Odious and Peculiar

Philology and esoterica: scribblings, ravings and mutterings.

O&P's Current Pick:

Forging the Sampo

Odious' Links:

The Little Bookroom
The Pumpkin King
Larissa Archer
Inverted Iambs
Eve Tushnet
Pamela Dean
Kambodia Hotel
Pen and Paper

Charles Darwin's Beagle Diary
Deep-Sea News
NASA's Mars Website
Classics Online
Perseus Digital Library

Nine Scorpions
The Blithe Kitchen
Letter from Hardscrabble Creek
Arts & Letters Daily
About Last Night



Chas Clifton's Nature Blog
Rock Art Photo Blog
Girl on a Whaleship
Nature Lyrics Languagehat
Jabal al-Lughat
Laputan Logic
Strange Maps
Vladimir Dinets: Polymath Russian Adventurer
Virtual Tour of Almaty, Kazakhstan
Aerial Landscape Photography
USGS Earth As Art
Panoramic Aerial Maps of the American West

The Internet Bird Collection
Bird Families of the World
Ancient Scripts
The Aberdeen Bestiary Project
The Cephalopod Page
The Ultimate Ungulate
The Red Book of the Peoples of the Russian Empire
USGS Streamflow Data

Worthy Miscellany
Finno-Ugrian Music
Boojum Expeditions
American River Touring Association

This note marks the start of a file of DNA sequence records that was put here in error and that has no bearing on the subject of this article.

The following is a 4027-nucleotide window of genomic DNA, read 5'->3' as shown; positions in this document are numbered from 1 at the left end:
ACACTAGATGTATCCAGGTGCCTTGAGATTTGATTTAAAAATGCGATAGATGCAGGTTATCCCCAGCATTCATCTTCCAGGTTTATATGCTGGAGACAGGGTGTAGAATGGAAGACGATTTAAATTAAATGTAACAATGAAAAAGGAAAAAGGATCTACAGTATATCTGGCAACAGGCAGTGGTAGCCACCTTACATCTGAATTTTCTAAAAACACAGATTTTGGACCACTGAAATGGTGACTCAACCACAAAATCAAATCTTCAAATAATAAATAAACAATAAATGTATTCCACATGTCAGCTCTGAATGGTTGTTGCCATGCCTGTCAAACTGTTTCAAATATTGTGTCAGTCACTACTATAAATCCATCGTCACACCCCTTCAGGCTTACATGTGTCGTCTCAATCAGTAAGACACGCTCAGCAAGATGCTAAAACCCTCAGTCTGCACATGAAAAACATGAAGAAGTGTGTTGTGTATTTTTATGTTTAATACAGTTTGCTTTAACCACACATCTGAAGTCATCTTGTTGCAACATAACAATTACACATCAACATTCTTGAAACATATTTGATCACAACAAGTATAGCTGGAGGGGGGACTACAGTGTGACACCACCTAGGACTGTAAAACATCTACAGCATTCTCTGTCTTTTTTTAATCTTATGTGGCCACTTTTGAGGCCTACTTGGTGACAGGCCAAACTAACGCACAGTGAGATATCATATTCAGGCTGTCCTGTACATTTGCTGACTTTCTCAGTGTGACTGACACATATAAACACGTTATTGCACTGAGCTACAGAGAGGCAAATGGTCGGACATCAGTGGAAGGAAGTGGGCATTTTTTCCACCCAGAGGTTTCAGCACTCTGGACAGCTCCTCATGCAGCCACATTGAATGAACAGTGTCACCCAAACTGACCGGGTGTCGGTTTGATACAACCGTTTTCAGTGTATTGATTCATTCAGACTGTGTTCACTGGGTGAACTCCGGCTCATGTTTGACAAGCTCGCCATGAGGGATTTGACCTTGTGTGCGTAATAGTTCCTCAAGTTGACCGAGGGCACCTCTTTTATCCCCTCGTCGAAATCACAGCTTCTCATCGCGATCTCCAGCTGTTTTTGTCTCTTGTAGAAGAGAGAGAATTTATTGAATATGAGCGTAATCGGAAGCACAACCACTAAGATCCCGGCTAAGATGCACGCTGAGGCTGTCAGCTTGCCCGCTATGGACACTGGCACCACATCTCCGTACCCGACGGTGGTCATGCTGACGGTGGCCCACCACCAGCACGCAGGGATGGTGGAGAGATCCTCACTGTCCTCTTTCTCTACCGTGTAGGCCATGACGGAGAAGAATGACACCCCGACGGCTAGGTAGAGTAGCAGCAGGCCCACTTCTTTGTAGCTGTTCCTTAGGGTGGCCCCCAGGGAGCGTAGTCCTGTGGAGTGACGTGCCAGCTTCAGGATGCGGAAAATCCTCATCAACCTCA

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Monday, December 31, 2007
Year's End Outing with Rock Art

Here are some scenes of my last hike of the year, yesterday, in a very fine, moderately isolated canyon in western Colorado (the diligent can surely deduce the location, but my current stance is that nowhere needs any publicity whatsoever). First, the context, with frozen waterfall. The bedrock is basement metamorphic schist, overlaid by some odd red granitish stuff I couldn't place, followed by cliff-forming Wingate sandstone:

Unsurprisingly, the Indians liked this place. Inhabitants included Desert Archaic culture, possibly the Fremont and certainly historic Ute. One sees hand prints pretty often, but I was pleased to find one that strikes me as a bear print:

Some abstracts, in their spectacular gallery:

The same up close:

Historic Ute presence is clearly visible here. I hesitate to identify the beastie. The first thing that leapt to my mind, somehow, was horny toad, but it seems hard to justify any taxon with close examination:

An elegant pecked herbivore body, reminds me of the graceful forms of Old World rock art:

Another panel in splendid context:

Detail of above. Again, hand prints are common enough, but the unusual inclusion of the arm here conveys a reaching, grasping which is highly evocative. Though hardly objectivly warranted, thoughts come to the mind of desparation, clutching at the stone:

Finally, what can this engraving evoke save hunting magic? The bighorn sheep, perched in a high place, surveying the territory; likewise the artist/hunter, eulogizing his prey in stone as he too scans the canyon for another animal.

And so the author, high against the cliff, crouching and looking at the canyon, red stone, frozen stream, the tribes gone, the sheep still here.

Long time gone.

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